Bouncing between his brownstone-snuggled Brooklyn and surfside Sydney studios, illustrator James Gulliver Hancock, who’s put his pencil to work for the likes of Coca-Cola, PayPal, eBay and the New York Times, didn’t plan on undertaking the depiction of, give or take, 900,000 buildings. But obsessive is as obsessive does.
“It’s just a constant for me, I do it all the time. It’s just like eating, you know?” And he’s mastered the art of doing both, with many a napkin edge donning his doodles.
“It’s that idea of keeping a journal. I was always into that, in a visual way,” says James. Having journeyed and worked across the US, Europe and Asia, his journals tended to be of the travelling kind.
“I would always log little drawings of inanimate things I saw along the way, and that would evolve into these obsessive projects.” All the scooters in Rome, rain in London, bicycles in Berlin and snow in Montreal amassed, while ‘All the Buildings in New York’ proved quite the nifty ‘in’ with the locals.
“We [he and wife, singer/songwriter LENKA] started living there and I really didn’t want to feel like a tourist anymore. I wanted to make it more familiar, so I just started drawing buildings and kept them in a little book, and put them up on a little blog so it made me do it more often,” he shrugs. The press caught wind of this piling personal project (now over 1000 New York City structures strong) and “it just went bananas. The really nice part was the locals calling me up and wanting me to come to their house and draw their place.”
James pens a pretty picture, coloured with an ice-creamy, cotton-candy-conjuring pastel palette.
“Or for want of a better word, cute colours,” he remarks. I’m drawing actual things but they always tend to be a bit sloppy, and imbued with whimsy and cuteness. They’re not just straight up and down… all the lines are a bit wobbly,” and his fascination with flaws, from cracks to crooked quirks, fully manifests. Which is all well and good for a building.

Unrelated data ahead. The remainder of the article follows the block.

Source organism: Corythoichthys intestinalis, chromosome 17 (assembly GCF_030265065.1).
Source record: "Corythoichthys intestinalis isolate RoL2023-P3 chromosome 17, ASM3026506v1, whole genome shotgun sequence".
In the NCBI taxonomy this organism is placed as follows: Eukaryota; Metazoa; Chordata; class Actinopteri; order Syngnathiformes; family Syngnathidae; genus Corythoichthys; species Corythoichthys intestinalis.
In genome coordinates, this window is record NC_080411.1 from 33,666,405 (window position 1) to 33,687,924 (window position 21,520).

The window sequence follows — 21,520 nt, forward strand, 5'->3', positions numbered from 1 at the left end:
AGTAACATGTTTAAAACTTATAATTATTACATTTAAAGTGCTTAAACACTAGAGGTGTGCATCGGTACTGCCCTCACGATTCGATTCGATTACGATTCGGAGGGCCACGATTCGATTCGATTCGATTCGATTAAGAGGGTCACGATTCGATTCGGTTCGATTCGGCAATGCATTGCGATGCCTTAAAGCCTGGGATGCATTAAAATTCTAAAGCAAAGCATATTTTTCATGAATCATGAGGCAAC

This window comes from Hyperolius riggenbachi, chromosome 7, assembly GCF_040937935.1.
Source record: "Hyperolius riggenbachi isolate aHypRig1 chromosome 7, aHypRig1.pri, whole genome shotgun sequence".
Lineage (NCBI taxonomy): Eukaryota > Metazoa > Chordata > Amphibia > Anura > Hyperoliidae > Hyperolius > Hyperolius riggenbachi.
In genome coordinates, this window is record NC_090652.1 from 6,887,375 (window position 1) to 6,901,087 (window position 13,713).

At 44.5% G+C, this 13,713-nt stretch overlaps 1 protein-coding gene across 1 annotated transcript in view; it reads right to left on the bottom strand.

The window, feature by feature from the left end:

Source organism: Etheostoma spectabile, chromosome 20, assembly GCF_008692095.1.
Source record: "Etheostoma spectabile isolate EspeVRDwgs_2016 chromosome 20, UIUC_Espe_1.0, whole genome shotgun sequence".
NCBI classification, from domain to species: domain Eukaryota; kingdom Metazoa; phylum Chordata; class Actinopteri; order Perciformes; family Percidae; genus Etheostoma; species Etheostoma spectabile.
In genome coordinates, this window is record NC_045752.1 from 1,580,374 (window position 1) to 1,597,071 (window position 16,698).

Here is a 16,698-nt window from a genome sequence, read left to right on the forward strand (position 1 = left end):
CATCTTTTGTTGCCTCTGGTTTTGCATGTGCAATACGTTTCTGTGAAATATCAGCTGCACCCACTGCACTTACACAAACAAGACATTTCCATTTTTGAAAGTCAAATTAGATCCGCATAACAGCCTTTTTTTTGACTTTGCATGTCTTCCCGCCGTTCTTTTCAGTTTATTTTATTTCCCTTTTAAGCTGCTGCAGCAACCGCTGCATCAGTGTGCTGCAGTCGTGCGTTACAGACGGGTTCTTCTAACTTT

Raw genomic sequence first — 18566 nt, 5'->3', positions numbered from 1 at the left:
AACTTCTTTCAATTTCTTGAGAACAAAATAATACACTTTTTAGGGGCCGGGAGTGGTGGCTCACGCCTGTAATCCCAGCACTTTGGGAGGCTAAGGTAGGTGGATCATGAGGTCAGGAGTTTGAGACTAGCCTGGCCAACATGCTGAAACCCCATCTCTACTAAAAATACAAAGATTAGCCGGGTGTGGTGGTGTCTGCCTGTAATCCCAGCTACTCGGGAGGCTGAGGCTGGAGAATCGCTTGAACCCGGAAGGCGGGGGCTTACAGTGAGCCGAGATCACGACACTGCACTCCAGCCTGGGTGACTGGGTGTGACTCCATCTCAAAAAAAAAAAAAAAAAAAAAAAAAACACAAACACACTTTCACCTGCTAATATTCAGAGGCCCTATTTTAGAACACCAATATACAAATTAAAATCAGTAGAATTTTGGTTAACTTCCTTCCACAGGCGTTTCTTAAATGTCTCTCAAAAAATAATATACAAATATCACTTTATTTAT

“My wife has banned me from drawing her face because I love to concentrate on all the wrinkles,” he admits.
“That kind of level of obsession and paying attention to those little details is what I like.”
And he’s liked it for some time, with early memories of engrossing himself in the “cross-sections of a house, the people inside and little spiders between the houses” in a ploy to avoid shifting from the drawing and painting portion of his days at kindergarten. He followed his fingers through a visual communications degree, before signing with Jacky Winter.
“I wasn’t 100 per cent committed to doing illustration at that point, so I feel like [agency founder Jeremy Wortsman] was pretty fundamental in solidifying my career. Before I’d done animation, web design and all this other stuff that I now can’t stand.
“I’m so proud to be part of a community of other artists where you’re in love with their work and they love yours. It’s just all this mutual respect going round and round, it’s great,” he says, enthusing over the “amazing movie posters” of Webuyyourkids, Megan Hess with her flowing “fashion girls” (much like sister, Kerrie Hess, a Collective regular) and Beci Orpin.
With two-year-old son Quinn in tow, the Gulliver Hancock household chases summer from Sydney to the States, allowing James all manner of projects.
“Murals go on for a month or so, and books many more months, so you can sort of jump back and forth. I don’t ever have just one thing and work on that til it’s finished, it’s moving around, and that keeps it fresh.”
His advice to other illustrators? “You’ve just got to keep doing it. Do it every day, obsessively, but also obsessively show it to people.
“A lot of people who want to do illustration can be pretty shy. I know I was. You still want the praise, but you’re not like an actor where you want it coming right at your face. It’s that combination of being obsessive by yourself and doing your thing, but then also being obsessive in getting it out there.” Did he mention he was obsessed? “You’ve got to get out and do other things,” he assures, when asked if it’s ever a burden. “You can go a bit mad just drawing all the time, which I don’t aspire to, but romanticise a bit.” Just a tad, we’re sure…